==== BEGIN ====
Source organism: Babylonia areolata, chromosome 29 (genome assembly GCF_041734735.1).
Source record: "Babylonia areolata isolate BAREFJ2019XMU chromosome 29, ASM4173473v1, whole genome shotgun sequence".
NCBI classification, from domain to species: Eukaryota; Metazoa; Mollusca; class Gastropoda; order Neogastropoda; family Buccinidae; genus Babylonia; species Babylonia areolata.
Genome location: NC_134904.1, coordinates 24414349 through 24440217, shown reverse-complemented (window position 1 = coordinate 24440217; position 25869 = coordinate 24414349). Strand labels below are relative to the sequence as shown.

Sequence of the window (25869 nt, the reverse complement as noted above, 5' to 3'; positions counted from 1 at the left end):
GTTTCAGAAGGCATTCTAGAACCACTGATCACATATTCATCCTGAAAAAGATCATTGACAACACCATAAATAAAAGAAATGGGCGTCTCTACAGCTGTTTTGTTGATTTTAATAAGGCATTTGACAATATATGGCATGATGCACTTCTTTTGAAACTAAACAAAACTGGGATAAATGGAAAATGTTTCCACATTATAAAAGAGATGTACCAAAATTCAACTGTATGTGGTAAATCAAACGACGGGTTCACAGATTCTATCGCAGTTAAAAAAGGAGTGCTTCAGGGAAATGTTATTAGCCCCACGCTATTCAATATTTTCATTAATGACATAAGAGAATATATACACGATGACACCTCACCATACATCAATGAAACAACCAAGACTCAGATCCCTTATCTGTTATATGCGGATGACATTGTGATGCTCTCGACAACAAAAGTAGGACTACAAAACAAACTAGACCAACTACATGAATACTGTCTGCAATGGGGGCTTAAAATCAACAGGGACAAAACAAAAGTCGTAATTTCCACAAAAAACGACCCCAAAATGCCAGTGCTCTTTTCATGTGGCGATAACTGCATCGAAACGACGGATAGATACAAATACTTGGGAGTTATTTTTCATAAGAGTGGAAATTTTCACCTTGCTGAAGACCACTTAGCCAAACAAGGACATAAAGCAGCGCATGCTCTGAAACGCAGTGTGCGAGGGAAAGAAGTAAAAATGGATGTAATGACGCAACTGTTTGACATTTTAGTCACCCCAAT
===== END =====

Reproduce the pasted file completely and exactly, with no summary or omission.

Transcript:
Source organism: Babylonia areolata, chromosome 29 (genome assembly GCF_041734735.1).
Source record: "Babylonia areolata isolate BAREFJ2019XMU chromosome 29, ASM4173473v1, whole genome shotgun sequence".
NCBI classification, from domain to species: Eukaryota; Metazoa; Mollusca; class Gastropoda; order Neogastropoda; family Buccinidae; genus Babylonia; species Babylonia areolata.
Genome location: NC_134904.1, coordinates 24414349 through 24440217, shown reverse-complemented (window position 1 = coordinate 24440217; position 25869 = coordinate 24414349). Strand labels below are relative to the sequence as shown.

Sequence of the window (25869 nt, the reverse complement as noted above, 5' to 3'; positions counted from 1 at the left end):
GTTTCAGAAGGCATTCTAGAACCACTGATCACATATTCATCCTGAAAAAGATCATTGACAACACCATAAATAAAAGAAATGGGCGTCTCTACAGCTGTTTTGTTGATTTTAATAAGGCATTTGACAATATATGGCATGATGCACTTCTTTTGAAACTAAACAAAACTGGGATAAATGGAAAATGTTTCCACATTATAAAAGAGATGTACCAAAATTCAACTGTATGTGGTAAATCAAACGACGGGTTCACAGATTCTATCGCAGTTAAAAAAGGAGTGCTTCAGGGAAATGTTATTAGCCCCACGCTATTCAATATTTTCATTAATGACATAAGAGAATATATACACGATGACACCTCACCATACATCAATGAAACAACCAAGACTCAGATCCCTTATCTGTTATATGCGGATGACATTGTGATGCTCTCGACAACAAAAGTAGGACTACAAAACAAACTAGACCAACTACATGAATACTGTCTGCAATGGGGGCTTAAAATCAACAGGGACAAAACAAAAGTCGTAATTTCCACAAAAAACGACCCCAAAATGCCAGTGCTCTTTTCATGTGGCGATAACTGCATCGAAACGACGGATAGATACAAATACTTGGGAGTTATTTTTCATAAGAGTGGAAATTTTCACCTTGCTGAAGACCACTTAGCCAAACAAGGACATAAAGCAGCGCATGCTCTGAAACGCAGTGTGCGAGGGAAAGAAGTAAAAATGGATGTAATGACGCAACTGTTTGACATTTTAGTCACCCCAAT